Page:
Bankruptcy is many contractors’ worst nightmare. For some companies, it’s a public declaration that it was not able to handle its business dealings successfully, and that it can’t pay its bills. In any industry, including construction, maintaining a reputation as solid and trustworthy is critical, and to onlookers, a bankruptcy filing — whether it’s liquidation or reorganization — could very well indicate the opposite.
However, the protection that bankruptcy offers is often the last resort for some companies, and it comes after an agonizing decision-making process by owners and executives.
But the reasons behind that decision aren’t always what one expects. Of course, there are those companies that make bad business decisions or spend money irresponsibly, but there are a wide variety of circumstances that could lead a business to bankruptcy court.
Examples include an industry slowdown, insolvency of nonpayment by a customer, disputes and personnel claims or other internal operational problems related to finances. The inability to obtain materials or an unexpected price increase, for example, can also lead to a falling behind on the schedule. That and construction defect claims are other situations that can create serious enough hardships for a business, according to attorney Lei Lei Wang Ekvall of Smiley Wang-Ekvall LLP, in Costa Mesa, California. And none rises to the level of “most common,” she said.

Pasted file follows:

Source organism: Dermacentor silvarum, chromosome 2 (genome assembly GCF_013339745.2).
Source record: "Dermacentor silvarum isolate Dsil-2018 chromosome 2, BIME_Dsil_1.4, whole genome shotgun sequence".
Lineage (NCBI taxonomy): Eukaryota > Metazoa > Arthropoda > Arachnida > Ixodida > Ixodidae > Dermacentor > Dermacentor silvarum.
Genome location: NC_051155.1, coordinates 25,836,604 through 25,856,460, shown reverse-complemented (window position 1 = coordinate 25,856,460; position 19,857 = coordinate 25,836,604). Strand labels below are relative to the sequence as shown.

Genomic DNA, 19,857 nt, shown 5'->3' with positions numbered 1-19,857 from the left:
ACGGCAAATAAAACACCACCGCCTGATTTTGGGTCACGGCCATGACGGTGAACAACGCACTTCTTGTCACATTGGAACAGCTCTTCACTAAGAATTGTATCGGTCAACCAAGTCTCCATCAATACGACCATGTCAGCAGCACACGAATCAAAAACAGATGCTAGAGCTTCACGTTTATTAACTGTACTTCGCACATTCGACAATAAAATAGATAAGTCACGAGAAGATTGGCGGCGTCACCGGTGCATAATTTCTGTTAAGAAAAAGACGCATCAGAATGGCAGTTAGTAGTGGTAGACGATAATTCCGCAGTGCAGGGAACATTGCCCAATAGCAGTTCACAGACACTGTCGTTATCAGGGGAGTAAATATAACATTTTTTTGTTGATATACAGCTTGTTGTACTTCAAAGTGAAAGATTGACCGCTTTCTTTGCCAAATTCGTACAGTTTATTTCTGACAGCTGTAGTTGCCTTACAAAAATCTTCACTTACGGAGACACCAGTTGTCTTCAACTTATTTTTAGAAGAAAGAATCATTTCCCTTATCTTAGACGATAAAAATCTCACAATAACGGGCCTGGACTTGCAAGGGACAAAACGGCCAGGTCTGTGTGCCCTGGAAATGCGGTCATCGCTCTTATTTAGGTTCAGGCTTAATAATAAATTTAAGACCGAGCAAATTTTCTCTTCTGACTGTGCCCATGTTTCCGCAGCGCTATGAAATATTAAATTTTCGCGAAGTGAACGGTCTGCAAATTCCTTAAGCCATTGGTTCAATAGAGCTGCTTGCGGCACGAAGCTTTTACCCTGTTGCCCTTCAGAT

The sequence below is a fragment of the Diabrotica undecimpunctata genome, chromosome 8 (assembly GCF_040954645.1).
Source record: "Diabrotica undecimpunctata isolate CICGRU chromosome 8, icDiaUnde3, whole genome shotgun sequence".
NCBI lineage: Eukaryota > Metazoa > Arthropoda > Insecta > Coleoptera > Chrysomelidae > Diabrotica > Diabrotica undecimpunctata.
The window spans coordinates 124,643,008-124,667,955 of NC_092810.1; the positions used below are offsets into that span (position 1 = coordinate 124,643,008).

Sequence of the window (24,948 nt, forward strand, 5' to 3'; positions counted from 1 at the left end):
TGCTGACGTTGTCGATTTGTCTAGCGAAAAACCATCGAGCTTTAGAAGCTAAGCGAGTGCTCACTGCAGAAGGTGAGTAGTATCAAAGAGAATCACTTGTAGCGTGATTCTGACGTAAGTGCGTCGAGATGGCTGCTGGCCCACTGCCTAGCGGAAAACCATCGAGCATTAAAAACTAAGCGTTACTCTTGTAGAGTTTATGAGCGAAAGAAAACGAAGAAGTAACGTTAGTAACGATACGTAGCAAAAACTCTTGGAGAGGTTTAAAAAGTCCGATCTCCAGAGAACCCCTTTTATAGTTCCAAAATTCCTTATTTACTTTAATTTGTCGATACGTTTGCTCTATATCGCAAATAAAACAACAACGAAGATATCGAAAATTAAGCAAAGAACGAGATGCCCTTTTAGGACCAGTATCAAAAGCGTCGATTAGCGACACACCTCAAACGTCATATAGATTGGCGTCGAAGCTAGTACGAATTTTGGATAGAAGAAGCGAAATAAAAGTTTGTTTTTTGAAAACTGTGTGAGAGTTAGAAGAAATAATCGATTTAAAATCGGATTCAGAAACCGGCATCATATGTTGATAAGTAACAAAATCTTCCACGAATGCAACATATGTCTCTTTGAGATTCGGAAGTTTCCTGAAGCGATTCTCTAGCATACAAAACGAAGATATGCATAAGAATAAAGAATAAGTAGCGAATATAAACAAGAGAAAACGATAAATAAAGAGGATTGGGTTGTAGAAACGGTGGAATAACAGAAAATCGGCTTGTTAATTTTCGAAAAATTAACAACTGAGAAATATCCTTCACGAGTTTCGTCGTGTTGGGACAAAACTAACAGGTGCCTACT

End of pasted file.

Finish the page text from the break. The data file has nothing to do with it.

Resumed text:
While predictions for the construction business remain positive through at least 2019, factors like rising construction costs, increases in interest rates and a lack of skilled labor could threaten growth, she said, so more contractors could find themselves in financial straits.
“We expect the building industry to see some kind of slowdown in the next couple of years,” Wang Ekvall said, “so it is best to take immediate precautions to minimize exposure in a down market.”
She said these measures include:
- Obtaining adequate insurance and bonds.
- Double-checking the numbers to make sure projects have been priced properly.
- Estimating accurately the time it will take to complete a job.
- Hiring competent legal counsel to review contracts and agreements.
- Ensuring that there are experienced and capable supervisors within the company.
Nevertheless, 2018 saw several significant bankruptcies impact the construction industry. Here are some of the most notable.
Carillion, Wolverhampton, England
Carillion may be the highest-profile and most shocking construction firm bankruptcy case of the last year. The United Kingdom’s second largest provider of construction services and employer of 43,000 worldwide, Carillon plc announced last January that it would go into compulsory liquidation. Left with just £29 million (U.S. $36.9 million at the time of publication) in cash and £1.5 billion of debt, Carillion had issued profit warnings to shareholders in 2017 and, according to the Financial Times, took on debt and sold assets to be able to pay dividends. In a period of five years prior to its collapse, Carillion paid out dividends of £376 million, but its operations generated not even 43% of that in net cash.
The company's troubles reportedly started in 2017 when some of its customers in the Middle East failed to pay it. The firm was then reportedly hit by a wave of unprofitable projects. Carillion was a top contractor for U.K. public projects as well, and a report from British lawmakers said one of the things that pushed the company toward insolvency was shifting too much risk for too little compensation.
Natelco Corp., Columbia Heights, Maryland